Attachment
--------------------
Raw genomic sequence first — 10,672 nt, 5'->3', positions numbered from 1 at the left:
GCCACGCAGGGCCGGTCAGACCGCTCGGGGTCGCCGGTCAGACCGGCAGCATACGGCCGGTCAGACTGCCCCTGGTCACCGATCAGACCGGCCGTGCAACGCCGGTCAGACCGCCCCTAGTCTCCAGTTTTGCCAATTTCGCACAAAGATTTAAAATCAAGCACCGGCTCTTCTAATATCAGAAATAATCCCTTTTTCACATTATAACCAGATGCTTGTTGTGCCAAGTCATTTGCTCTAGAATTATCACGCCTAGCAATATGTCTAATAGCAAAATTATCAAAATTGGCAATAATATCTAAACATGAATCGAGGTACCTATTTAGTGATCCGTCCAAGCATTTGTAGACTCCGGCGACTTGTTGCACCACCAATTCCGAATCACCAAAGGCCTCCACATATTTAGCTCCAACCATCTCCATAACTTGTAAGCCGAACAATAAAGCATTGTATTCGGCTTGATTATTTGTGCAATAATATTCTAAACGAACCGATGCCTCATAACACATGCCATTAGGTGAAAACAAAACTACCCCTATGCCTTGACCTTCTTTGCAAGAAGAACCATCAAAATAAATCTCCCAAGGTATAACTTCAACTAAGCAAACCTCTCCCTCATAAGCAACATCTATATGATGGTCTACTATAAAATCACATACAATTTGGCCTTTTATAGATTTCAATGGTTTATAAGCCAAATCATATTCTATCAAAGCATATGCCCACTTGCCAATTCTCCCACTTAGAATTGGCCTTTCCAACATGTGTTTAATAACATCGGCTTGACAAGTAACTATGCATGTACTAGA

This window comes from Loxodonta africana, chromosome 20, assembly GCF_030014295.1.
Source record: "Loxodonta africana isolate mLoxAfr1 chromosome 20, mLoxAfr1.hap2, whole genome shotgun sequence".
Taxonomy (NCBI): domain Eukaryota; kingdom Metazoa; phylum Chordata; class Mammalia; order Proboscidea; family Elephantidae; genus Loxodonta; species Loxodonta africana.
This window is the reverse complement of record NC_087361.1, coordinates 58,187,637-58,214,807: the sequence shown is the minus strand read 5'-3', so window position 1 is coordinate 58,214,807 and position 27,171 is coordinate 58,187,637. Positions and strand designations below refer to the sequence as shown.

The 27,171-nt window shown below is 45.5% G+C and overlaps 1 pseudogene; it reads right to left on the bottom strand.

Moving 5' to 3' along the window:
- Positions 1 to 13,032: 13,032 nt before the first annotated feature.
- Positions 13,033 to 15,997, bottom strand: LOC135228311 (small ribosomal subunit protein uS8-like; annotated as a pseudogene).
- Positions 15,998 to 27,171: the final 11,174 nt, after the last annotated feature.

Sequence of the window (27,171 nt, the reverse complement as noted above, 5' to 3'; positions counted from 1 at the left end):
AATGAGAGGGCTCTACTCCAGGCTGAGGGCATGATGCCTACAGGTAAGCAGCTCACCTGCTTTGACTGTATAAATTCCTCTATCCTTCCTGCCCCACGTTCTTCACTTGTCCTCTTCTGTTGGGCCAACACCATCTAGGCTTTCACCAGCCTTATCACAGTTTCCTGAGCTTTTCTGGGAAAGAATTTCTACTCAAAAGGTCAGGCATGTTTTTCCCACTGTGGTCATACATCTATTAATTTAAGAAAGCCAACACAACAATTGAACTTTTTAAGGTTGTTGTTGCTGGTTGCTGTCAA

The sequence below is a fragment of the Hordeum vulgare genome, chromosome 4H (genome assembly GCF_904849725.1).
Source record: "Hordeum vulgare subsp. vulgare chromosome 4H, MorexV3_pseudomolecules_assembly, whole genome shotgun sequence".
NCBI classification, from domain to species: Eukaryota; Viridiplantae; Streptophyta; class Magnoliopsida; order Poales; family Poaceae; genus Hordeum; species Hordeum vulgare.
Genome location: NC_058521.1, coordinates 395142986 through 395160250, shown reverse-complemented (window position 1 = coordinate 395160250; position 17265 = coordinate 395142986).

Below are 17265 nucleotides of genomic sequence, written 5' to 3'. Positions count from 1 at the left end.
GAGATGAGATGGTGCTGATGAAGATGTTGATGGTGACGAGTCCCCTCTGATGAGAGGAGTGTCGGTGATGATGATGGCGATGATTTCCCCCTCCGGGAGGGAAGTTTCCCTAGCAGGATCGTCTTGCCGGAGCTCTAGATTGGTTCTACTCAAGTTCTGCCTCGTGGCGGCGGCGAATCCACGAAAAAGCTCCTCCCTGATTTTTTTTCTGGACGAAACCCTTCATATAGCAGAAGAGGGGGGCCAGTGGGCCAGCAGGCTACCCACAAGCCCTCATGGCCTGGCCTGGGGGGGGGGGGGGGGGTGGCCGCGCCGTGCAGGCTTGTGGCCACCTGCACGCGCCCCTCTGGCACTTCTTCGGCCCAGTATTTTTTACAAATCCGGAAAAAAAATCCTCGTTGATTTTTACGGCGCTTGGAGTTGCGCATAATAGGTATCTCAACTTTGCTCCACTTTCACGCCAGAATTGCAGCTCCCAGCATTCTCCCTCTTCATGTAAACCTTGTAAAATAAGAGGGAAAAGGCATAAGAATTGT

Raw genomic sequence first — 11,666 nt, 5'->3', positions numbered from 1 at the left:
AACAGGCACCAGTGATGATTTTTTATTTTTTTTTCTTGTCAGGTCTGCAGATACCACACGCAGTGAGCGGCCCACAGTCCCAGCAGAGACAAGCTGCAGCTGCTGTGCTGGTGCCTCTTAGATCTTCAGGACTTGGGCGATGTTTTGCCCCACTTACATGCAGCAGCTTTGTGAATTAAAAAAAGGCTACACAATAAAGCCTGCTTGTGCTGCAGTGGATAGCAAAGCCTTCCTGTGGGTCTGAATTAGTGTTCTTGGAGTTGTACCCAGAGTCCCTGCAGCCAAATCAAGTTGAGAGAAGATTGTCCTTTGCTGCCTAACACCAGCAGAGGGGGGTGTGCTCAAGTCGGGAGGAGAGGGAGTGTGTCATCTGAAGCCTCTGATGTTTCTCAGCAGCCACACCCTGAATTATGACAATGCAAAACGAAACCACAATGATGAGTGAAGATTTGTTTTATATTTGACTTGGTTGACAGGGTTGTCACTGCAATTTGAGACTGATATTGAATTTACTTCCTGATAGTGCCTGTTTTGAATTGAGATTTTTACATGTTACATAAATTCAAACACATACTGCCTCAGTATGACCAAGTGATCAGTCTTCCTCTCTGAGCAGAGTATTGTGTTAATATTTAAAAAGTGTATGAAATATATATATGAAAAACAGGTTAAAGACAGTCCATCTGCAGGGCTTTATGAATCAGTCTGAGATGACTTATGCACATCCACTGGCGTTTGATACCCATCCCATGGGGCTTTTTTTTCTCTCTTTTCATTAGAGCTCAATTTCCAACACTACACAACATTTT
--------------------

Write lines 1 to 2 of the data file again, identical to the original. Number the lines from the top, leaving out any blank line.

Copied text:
Raw genomic sequence first — 10,672 nt, 5'->3', positions numbered from 1 at the left:
GCCACGCAGGGCCGGTCAGACCGCTCGGGGTCGCCGGTCAGACCGGCAGCATACGGCCGGTCAGACTGCCCCTGGTCACCGATCAGACCGGCCGTGCAACGCCGGTCAGACCGCCCCTAGTCTCCAGTTTTGCCAATTTCGCACAAAGATTTAAAATCAAGCACCGGCTCTTCTAATATCAGAAATAATCCCTTTTTCACATTATAACCAGATGCTTGTTGTGCCAAGTCATTTGCTCTAGAATTATCACGCCTAGCAATATGTCTAATAGCAAAATTATCAAAATTGGCAATAATATCTAAACATGAATCGAGGTACCTATTTAGTGATCCGTCCAAGCATTTGTAGACTCCGGCGACTTGTTGCACCACCAATTCCGAATCACCAAAGGCCTCCACATATTTAGCTCCAACCATCTCCATAACTTGTAAGCCGAACAATAAAGCATTGTATTCGGCTTGATTATTTGTGCAATAATATTCTAAACGAACCGATGCCTCATAACACATGCCATTAGGTGAAAACAAAACTACCCCTATGCCTTGACCTTCTTTGCAAGAAGAACCATCAAAATAAATCTCCCAAGGTATAACTTCAACTAAGCAAACCTCTCCCTCATAAGCAACATCTATATGATGGTCTACTATAAAATCACATACAATTTGGCCTTTTATAGATTTCAATGGTTTATAAGCCAAATCATATTCTATCAAAGCATATGCCCACTTGCCAATTCTCCCACTTAGAATTGGCCTTTCCAACATGTGTTTAATAACATCGGCTTGACAAGTAACTATGCATGTACTAGA